Tears & Laughter - Purple Martin People
July 1, 2020 | View PDF
Even before daybreak, you can hear them singing their happy songs from inside their swinging gourds: the purple martin song. It is their season. They return every year from their winter homes in South America to raise their young. They fly the same instinctual path across the Gulf of Mexico, arriving in the South in early February.
There are two types of people—those who don’t know or notice, and those who have proclaimed themselves to be landlords of the purple martin.
It is a tradition between humans and birds that started with Native Americans. They discovered—perhaps by accident—that purple martins would nest in gourds they would hang from the bare branches of young trees.
Back then, purple martins would also nest in hollowed-out tree holes and rock crevices, but years later. a New York businessman thought it would be a clever idea to bring every bird ever mentioned by Shakespeare to the United States. In Henry IV, “Part One,” the starling is mentioned, and in 1890, a hundred starlings were released in Central Park. It was unknown at the time, but the starling is an invasive species. They are also an enemy of the purple martin. They nest in the same habitats. Starlings are aggressive and will kill baby martins. They will fight adult birds. Over time, this caused martins to become fully dependent upon humans to provide their nests.
Purple martins seem to like people as much as people enjoy having them. Being near houses keeps them safer from predators like snakes and hawks. Colonies will even locate in the middle of towns or business districts. And for some people, being near purple martins just seems to keep them happy. It wouldn’t sound like spring without them.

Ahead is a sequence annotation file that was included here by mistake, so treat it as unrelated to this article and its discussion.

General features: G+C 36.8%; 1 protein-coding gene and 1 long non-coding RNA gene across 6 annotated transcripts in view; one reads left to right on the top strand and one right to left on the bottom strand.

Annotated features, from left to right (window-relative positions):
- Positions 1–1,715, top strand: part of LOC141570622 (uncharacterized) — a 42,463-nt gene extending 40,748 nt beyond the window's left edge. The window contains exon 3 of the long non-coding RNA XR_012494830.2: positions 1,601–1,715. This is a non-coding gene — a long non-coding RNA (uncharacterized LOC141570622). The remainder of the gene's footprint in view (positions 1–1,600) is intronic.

Purple martin people don’t mind the work it takes to keep gourds and houses in the air for the birds. Like being a landlord of property, purple martin landlords have to keep the birdhouses and gourds maintained. Gourds have to be taken down after each season. Old nesting material has to be removed, and they have to be washed with a bleach solution. Some people keep their gourds freshly painted white. White gourds will be a touch cooler than natural gourds, and houses are said to be even cooler than white gourds. Some landlords add patios to their gourds, along with extra perches. Personally, I think some people may go as far as putting out tiny guest towels and mints for them. The birds return to the same colony they were raised, often the same gourd.
People who love them welcome them. They watch and wait for their arrival. There is a competition within this subculture to see who can be the first to spot the first scouts of the season. But that is the only competition, and even it is friendly. People who grow gourds and love martins will often give gourds or seeds to anyone willing to put up a pole. They know that if there ever comes a time when people stop going to the effort to put up and maintain gourds, there will come a time when purple martins cease to be.
Purple martins like wide-open spaces. They spend their days soaring and darting, collecting insects within their wings. And in the evening, after the sun has set, they return to their nests. Landlords wait in the afternoons to watch this daily event, to hear the purple martin song.
By late summer, just as suddenly they appear, they will be gone. In their absence, there is stillness. There is silence where there used to be song, and the only thing that keeps a heart from breaking is the assurance of their certain return.
Amanda Walker is a contributor with AL.com, The Selma Times Journal, Thomasville Times, West Alabama Watchman, and Alabama Gazette. Contact her at firstname.lastname@example.org or at https://www.facebook.com/AmandaWalker.Columnist.